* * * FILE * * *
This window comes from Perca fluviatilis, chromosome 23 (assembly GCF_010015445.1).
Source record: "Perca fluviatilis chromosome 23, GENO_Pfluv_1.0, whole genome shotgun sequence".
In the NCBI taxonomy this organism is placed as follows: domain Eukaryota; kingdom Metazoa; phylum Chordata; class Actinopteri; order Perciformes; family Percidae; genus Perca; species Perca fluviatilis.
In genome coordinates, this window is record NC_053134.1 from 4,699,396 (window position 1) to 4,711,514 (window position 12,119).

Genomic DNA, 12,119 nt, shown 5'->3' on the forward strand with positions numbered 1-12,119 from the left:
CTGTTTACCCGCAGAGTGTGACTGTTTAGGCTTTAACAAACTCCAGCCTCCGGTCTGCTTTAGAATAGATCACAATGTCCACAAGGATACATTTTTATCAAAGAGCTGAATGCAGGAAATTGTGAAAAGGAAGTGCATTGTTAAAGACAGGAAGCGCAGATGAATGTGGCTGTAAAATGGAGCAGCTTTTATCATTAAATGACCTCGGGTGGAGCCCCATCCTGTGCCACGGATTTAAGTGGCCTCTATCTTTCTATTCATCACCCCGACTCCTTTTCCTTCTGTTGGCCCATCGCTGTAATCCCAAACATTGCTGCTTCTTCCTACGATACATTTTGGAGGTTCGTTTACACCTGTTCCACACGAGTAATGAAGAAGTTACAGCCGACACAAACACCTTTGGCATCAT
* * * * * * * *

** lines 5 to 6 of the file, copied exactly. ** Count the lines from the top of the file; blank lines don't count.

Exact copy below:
Genomic DNA, 12,119 nt, shown 5'->3' on the forward strand with positions numbered 1-12,119 from the left:
CTGTTTACCCGCAGAGTGTGACTGTTTAGGCTTTAACAAACTCCAGCCTCCGGTCTGCTTTAGAATAGATCACAATGTCCACAAGGATACATTTTTATCAAAGAGCTGAATGCAGGAAATTGTGAAAAGGAAGTGCATTGTTAAAGACAGGAAGCGCAGATGAATGTGGCTGTAAAATGGAGCAGCTTTTATCATTAAATGACCTCGGGTGGAGCCCCATCCTGTGCCACGGATTTAAGTGGCCTCTATCTTTCTATTCATCACCCCGACTCCTTTTCCTTCTGTTGGCCCATCGCTGTAATCCCAAACATTGCTGCTTCTTCCTACGATACATTTTGGAGGTTCGTTTACACCTGTTCCACACGAGTAATGAAGAAGTTACAGCCGACACAAACACCTTTGGCATCAT